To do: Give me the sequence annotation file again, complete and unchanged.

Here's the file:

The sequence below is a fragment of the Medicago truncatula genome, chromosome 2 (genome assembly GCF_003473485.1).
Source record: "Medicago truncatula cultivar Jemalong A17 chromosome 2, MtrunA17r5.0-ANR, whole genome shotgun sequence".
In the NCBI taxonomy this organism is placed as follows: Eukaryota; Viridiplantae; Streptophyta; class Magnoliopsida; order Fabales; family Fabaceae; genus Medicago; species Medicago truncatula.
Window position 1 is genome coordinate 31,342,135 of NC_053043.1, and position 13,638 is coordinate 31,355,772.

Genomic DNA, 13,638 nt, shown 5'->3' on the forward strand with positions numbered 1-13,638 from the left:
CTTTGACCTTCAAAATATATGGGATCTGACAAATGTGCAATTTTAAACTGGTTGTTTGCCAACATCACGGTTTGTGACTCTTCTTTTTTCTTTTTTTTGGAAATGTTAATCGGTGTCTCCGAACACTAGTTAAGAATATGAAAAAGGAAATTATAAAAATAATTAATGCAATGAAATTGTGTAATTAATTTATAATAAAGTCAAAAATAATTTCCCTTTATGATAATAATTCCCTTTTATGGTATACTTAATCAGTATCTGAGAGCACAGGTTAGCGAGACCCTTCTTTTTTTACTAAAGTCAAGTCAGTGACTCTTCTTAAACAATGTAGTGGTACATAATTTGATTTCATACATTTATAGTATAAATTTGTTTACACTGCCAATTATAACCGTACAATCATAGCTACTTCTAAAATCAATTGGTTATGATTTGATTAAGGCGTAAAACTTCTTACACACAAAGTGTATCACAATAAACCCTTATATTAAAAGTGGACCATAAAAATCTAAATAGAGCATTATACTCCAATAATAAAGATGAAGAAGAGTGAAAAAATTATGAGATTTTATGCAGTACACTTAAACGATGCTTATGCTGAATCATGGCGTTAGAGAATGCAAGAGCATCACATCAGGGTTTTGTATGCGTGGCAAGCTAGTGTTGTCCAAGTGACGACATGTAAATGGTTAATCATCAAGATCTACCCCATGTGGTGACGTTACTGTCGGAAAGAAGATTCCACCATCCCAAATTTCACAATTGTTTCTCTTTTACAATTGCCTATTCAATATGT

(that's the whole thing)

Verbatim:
The sequence below is a fragment of the Medicago truncatula genome, chromosome 2 (genome assembly GCF_003473485.1).
Source record: "Medicago truncatula cultivar Jemalong A17 chromosome 2, MtrunA17r5.0-ANR, whole genome shotgun sequence".
In the NCBI taxonomy this organism is placed as follows: Eukaryota; Viridiplantae; Streptophyta; class Magnoliopsida; order Fabales; family Fabaceae; genus Medicago; species Medicago truncatula.
Window position 1 is genome coordinate 31,342,135 of NC_053043.1, and position 13,638 is coordinate 31,355,772.

Genomic DNA, 13,638 nt, shown 5'->3' on the forward strand with positions numbered 1-13,638 from the left:
CTTTGACCTTCAAAATATATGGGATCTGACAAATGTGCAATTTTAAACTGGTTGTTTGCCAACATCACGGTTTGTGACTCTTCTTTTTTCTTTTTTTTGGAAATGTTAATCGGTGTCTCCGAACACTAGTTAAGAATATGAAAAAGGAAATTATAAAAATAATTAATGCAATGAAATTGTGTAATTAATTTATAATAAAGTCAAAAATAATTTCCCTTTATGATAATAATTCCCTTTTATGGTATACTTAATCAGTATCTGAGAGCACAGGTTAGCGAGACCCTTCTTTTTTTACTAAAGTCAAGTCAGTGACTCTTCTTAAACAATGTAGTGGTACATAATTTGATTTCATACATTTATAGTATAAATTTGTTTACACTGCCAATTATAACCGTACAATCATAGCTACTTCTAAAATCAATTGGTTATGATTTGATTAAGGCGTAAAACTTCTTACACACAAAGTGTATCACAATAAACCCTTATATTAAAAGTGGACCATAAAAATCTAAATAGAGCATTATACTCCAATAATAAAGATGAAGAAGAGTGAAAAAATTATGAGATTTTATGCAGTACACTTAAACGATGCTTATGCTGAATCATGGCGTTAGAGAATGCAAGAGCATCACATCAGGGTTTTGTATGCGTGGCAAGCTAGTGTTGTCCAAGTGACGACATGTAAATGGTTAATCATCAAGATCTACCCCATGTGGTGACGTTACTGTCGGAAAGAAGATTCCACCATCCCAAATTTCACAATTGTTTCTCTTTTACAATTGCCTATTCAATATGT